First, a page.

TO BE REVIEWED...
Mawdryn Undead written by Peter Grimwade and directed by Peter Moffatt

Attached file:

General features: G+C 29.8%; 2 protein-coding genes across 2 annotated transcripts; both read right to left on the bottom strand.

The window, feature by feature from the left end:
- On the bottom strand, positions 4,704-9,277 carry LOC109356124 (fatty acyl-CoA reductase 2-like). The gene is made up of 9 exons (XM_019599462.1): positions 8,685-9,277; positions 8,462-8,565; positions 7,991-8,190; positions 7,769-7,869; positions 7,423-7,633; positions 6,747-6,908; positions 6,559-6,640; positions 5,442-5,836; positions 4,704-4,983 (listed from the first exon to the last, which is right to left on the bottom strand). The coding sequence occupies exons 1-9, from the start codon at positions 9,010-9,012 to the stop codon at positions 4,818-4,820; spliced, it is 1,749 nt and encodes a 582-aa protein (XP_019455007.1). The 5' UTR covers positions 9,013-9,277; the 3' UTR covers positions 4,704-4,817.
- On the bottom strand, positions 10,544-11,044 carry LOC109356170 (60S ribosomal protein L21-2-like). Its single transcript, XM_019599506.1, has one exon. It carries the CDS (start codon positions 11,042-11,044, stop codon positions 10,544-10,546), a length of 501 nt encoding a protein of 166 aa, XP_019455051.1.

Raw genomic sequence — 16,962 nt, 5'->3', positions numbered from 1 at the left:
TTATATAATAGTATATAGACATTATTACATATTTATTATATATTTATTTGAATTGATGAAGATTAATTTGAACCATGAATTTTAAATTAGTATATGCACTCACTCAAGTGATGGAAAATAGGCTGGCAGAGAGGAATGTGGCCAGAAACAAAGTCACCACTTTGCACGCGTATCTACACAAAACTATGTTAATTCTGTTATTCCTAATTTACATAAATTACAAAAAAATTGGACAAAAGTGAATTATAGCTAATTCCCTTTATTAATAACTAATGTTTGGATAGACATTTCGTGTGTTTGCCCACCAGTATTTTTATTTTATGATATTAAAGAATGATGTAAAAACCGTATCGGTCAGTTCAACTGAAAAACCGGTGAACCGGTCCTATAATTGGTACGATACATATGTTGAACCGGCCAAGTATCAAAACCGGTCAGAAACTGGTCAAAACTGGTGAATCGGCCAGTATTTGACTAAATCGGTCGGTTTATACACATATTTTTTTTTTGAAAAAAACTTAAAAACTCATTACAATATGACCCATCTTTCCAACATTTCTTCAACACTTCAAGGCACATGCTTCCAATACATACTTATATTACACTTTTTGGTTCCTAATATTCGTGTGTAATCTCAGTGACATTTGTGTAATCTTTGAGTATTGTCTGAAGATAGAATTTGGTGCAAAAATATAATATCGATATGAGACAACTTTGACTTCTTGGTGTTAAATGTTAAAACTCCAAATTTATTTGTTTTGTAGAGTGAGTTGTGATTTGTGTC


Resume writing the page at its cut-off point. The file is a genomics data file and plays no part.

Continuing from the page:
This story in a nutshell: There’s a new boy in the TARDIS and he’s trying to kill the Doctor…